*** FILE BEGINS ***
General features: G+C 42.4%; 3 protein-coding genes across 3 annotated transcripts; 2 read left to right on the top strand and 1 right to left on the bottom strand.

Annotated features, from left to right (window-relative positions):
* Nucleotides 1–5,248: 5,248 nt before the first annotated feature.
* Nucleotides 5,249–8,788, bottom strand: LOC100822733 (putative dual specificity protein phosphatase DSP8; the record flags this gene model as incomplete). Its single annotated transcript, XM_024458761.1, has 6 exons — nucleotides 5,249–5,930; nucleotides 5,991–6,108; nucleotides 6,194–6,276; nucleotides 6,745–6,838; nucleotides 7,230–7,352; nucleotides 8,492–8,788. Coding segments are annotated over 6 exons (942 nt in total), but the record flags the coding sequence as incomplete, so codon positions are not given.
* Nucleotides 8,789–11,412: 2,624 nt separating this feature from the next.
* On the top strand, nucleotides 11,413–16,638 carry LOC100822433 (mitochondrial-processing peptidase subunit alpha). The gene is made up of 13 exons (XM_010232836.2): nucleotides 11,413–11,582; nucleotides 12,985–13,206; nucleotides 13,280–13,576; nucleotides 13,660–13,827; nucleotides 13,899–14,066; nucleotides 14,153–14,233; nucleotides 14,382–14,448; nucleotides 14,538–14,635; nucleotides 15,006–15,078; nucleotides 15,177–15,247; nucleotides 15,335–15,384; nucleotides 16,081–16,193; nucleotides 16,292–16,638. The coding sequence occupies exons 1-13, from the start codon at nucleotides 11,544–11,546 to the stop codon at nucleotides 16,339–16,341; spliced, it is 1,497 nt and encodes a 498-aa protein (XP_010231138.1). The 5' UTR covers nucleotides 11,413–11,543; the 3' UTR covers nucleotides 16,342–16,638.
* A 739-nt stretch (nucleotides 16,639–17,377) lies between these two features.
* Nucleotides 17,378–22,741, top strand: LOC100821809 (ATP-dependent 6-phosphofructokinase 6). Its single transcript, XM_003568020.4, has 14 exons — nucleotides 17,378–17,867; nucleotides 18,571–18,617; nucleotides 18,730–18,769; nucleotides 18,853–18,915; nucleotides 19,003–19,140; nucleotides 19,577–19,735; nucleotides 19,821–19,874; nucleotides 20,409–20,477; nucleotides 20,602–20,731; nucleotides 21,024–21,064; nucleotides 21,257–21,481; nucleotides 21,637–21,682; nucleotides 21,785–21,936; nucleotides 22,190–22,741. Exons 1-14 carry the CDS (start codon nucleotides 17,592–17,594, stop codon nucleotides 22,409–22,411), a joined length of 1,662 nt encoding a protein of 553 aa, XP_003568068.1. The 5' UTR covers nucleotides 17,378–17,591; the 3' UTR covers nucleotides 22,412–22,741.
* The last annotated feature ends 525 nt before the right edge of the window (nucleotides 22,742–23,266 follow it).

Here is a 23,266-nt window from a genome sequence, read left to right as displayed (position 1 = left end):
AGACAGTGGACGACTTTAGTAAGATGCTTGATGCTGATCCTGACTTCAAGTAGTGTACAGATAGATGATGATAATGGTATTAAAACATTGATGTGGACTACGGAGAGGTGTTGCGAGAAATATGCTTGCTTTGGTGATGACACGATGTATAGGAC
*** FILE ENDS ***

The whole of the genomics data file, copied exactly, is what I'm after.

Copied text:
General features: G+C 42.4%; 3 protein-coding genes across 3 annotated transcripts; 2 read left to right on the top strand and 1 right to left on the bottom strand.

Annotated features, from left to right (window-relative positions):
* Nucleotides 1–5,248: 5,248 nt before the first annotated feature.
* Nucleotides 5,249–8,788, bottom strand: LOC100822733 (putative dual specificity protein phosphatase DSP8; the record flags this gene model as incomplete). Its single annotated transcript, XM_024458761.1, has 6 exons — nucleotides 5,249–5,930; nucleotides 5,991–6,108; nucleotides 6,194–6,276; nucleotides 6,745–6,838; nucleotides 7,230–7,352; nucleotides 8,492–8,788. Coding segments are annotated over 6 exons (942 nt in total), but the record flags the coding sequence as incomplete, so codon positions are not given.
* Nucleotides 8,789–11,412: 2,624 nt separating this feature from the next.
* On the top strand, nucleotides 11,413–16,638 carry LOC100822433 (mitochondrial-processing peptidase subunit alpha). The gene is made up of 13 exons (XM_010232836.2): nucleotides 11,413–11,582; nucleotides 12,985–13,206; nucleotides 13,280–13,576; nucleotides 13,660–13,827; nucleotides 13,899–14,066; nucleotides 14,153–14,233; nucleotides 14,382–14,448; nucleotides 14,538–14,635; nucleotides 15,006–15,078; nucleotides 15,177–15,247; nucleotides 15,335–15,384; nucleotides 16,081–16,193; nucleotides 16,292–16,638. The coding sequence occupies exons 1-13, from the start codon at nucleotides 11,544–11,546 to the stop codon at nucleotides 16,339–16,341; spliced, it is 1,497 nt and encodes a 498-aa protein (XP_010231138.1). The 5' UTR covers nucleotides 11,413–11,543; the 3' UTR covers nucleotides 16,342–16,638.
* A 739-nt stretch (nucleotides 16,639–17,377) lies between these two features.
* Nucleotides 17,378–22,741, top strand: LOC100821809 (ATP-dependent 6-phosphofructokinase 6). Its single transcript, XM_003568020.4, has 14 exons — nucleotides 17,378–17,867; nucleotides 18,571–18,617; nucleotides 18,730–18,769; nucleotides 18,853–18,915; nucleotides 19,003–19,140; nucleotides 19,577–19,735; nucleotides 19,821–19,874; nucleotides 20,409–20,477; nucleotides 20,602–20,731; nucleotides 21,024–21,064; nucleotides 21,257–21,481; nucleotides 21,637–21,682; nucleotides 21,785–21,936; nucleotides 22,190–22,741. Exons 1-14 carry the CDS (start codon nucleotides 17,592–17,594, stop codon nucleotides 22,409–22,411), a joined length of 1,662 nt encoding a protein of 553 aa, XP_003568068.1. The 5' UTR covers nucleotides 17,378–17,591; the 3' UTR covers nucleotides 22,412–22,741.
* The last annotated feature ends 525 nt before the right edge of the window (nucleotides 22,742–23,266 follow it).

Here is a 23,266-nt window from a genome sequence, read left to right as displayed (position 1 = left end):
AGACAGTGGACGACTTTAGTAAGATGCTTGATGCTGATCCTGACTTCAAGTAGTGTACAGATAGATGATGATAATGGTATTAAAACATTGATGTGGACTACGGAGAGGTGTTGCGAGAAATATGCTTGCTTTGGTGATGACACGATGTATAGGAC